GBP/EUR 1.3499 (0.7405)
The US was on holiday for Presidents Day yesterday so markets had a nervous day waiting for the Eurogroup’s meeting with Greek leaders to discuss Greek debt. Through much of the day markets traded higher on a mix of hope/anticipation a favourable resolution for both parties would be found. No sooner had the meeting started that it became evident that common ground we discussed yesterday, could not be found and no progress was made on discussions. The EUR which had traded firmly through the day plummeted, European stocks traded higher through yesterday but have opened this morning firmly in the red. In overnight markets stocks traded mostly higher with the exception of the Nikkei, safe haven demand has supported the JPY and USD, while the AUD traded higher following the RBA minutes, which showed the RBA opted to cut rates in Feb over March in order to outline its actions in its Statement on Monetary Policy due a few days after their Feb meeting.
While there still appears to be some hope that a resolution will be found on Greek debt negotiations it is difficult to see at this current stage how exactly this will occur. Greek leaders have continued to stick by their guns and refuse to ask for an extension of their current aid program (which would involve additional conditions), they are looking for an unconditional four month extension, with the bigger picture focusing on cutting the Greek debt obligations. The European leaders and ECB appear unwilling to shift their stance on this and while we have seen plenty of accommodative wording from officials the Greek stance has remained resolute. There is plenty of posturing going on, EU leaders cannot be seen to lose face in this standoff but neither can the new Greek ruling party. As it stands Greece continues to receive Emergency Liquidity Assistance (ELA) from the ECB, however if negotiations remain at a deadlock after the end of this week Greece may well find its access to funding removed, causing all sorts of issues with potential capital controls put in place to prevent capital flight from Greece. Needless to say should the latter occur there will be significant further downside to the EUR. Watch this space.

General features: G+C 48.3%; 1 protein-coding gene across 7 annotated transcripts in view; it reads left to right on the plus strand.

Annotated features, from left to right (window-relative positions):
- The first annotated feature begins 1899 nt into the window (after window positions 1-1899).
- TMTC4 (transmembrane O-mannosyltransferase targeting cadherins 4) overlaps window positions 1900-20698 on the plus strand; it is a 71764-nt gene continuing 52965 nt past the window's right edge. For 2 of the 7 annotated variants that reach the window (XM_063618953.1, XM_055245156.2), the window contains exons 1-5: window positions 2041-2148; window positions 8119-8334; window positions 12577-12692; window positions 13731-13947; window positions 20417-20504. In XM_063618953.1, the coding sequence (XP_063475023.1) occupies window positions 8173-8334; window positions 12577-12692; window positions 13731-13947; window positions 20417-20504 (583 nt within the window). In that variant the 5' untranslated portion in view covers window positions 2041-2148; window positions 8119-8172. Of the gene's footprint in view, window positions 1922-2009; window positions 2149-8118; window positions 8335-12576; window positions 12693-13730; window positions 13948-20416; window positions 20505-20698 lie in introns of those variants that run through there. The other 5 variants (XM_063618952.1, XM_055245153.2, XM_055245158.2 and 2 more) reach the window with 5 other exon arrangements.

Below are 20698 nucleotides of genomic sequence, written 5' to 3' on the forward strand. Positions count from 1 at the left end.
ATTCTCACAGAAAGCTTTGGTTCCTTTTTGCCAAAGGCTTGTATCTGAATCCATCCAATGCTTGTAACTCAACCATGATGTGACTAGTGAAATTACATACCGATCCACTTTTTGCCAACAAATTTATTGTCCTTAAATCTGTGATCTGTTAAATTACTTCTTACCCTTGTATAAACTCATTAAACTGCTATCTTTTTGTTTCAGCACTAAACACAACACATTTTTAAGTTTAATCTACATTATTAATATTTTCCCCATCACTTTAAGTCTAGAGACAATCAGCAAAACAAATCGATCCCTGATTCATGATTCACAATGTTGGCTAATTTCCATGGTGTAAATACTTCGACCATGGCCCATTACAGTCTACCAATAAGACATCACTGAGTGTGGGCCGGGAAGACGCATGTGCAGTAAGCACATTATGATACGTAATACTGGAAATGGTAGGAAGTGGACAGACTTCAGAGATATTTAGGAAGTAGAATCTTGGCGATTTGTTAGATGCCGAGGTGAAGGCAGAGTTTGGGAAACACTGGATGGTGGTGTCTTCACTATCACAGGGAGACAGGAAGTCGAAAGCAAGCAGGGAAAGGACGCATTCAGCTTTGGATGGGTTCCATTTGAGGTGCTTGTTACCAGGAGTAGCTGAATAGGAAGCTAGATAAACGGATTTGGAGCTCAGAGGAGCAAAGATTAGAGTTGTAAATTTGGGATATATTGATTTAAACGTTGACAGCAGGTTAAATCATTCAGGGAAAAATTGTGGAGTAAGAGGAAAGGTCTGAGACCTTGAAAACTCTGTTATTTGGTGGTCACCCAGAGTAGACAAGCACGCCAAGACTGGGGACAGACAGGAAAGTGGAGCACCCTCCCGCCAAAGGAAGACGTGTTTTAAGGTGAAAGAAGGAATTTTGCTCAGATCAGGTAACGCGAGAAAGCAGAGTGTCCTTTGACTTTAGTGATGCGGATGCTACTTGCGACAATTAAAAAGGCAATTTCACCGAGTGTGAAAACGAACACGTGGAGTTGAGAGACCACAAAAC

The economic calendar has plenty of action this morning most notably from the UK, with the release of the CPI inflation reading. GBP had traded firmer over the last week following upwards revisions to growth and inflation outlooks further down the curve but in the near term Mark Carney warned we may well see inflation fall as low as 0%. This puts this morning’s CPI reading firmly in the headlights with the year on year inflation reading expected to drop to .4% (down -.8% through January).After last week’s inflation report we would expected a weaker reading in CPI, however the BOE appear unperturbed on this front attributing the downside pressure in inflation to lower fuel and food prices so our focus today will be on the core CPI reading, that excludes more volatile items in price. This is expected to rise for the second consecutive month to 1.4%, anything on par or above will be deemed as positive and could bolster UK rate hike expectations for this year, which should see further GBP demand. Needless to say declines in the core reading may indicate larger price pressures than the BOE have discussed, which would be negative for GBP crosses.
The USD index traded relatively flat on the day following a .7% decline last week and with little in the way of major US releases we may well see USD direction dictated by larger risk appetite. With that in mind Greek debt negotiations will be key, as will details on the Ukrainian ceasefire which also appears to be on shaky ground with combat apparently continuing on the ground.